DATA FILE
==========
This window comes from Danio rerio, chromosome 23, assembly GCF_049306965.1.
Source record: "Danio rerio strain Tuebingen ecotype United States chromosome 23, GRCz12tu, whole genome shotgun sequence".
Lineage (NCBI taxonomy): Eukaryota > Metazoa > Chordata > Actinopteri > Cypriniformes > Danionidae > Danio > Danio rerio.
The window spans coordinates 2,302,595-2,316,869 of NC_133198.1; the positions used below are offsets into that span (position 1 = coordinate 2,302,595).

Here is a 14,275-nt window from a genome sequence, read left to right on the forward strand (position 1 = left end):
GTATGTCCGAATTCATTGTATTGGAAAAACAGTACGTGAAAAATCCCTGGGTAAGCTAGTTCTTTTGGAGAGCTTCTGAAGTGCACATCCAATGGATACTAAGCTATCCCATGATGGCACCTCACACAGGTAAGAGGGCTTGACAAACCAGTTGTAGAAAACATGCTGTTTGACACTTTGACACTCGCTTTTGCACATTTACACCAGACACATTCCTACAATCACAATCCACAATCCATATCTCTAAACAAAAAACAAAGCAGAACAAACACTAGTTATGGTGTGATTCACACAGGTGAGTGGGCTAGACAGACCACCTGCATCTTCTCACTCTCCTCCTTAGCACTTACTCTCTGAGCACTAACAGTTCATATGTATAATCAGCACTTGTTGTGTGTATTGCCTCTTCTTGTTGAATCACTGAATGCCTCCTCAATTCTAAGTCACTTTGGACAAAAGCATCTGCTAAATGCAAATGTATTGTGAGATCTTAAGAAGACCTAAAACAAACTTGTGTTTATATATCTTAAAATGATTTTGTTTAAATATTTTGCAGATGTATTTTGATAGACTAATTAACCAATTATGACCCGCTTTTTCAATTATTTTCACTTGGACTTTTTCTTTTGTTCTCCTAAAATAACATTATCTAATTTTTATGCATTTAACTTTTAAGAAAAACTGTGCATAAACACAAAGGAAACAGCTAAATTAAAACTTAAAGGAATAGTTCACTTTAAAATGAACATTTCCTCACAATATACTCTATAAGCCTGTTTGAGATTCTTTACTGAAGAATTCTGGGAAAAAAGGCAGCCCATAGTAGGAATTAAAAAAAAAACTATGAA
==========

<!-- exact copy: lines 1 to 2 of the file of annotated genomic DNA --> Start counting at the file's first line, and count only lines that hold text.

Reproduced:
This window comes from Danio rerio, chromosome 23, assembly GCF_049306965.1.
Source record: "Danio rerio strain Tuebingen ecotype United States chromosome 23, GRCz12tu, whole genome shotgun sequence".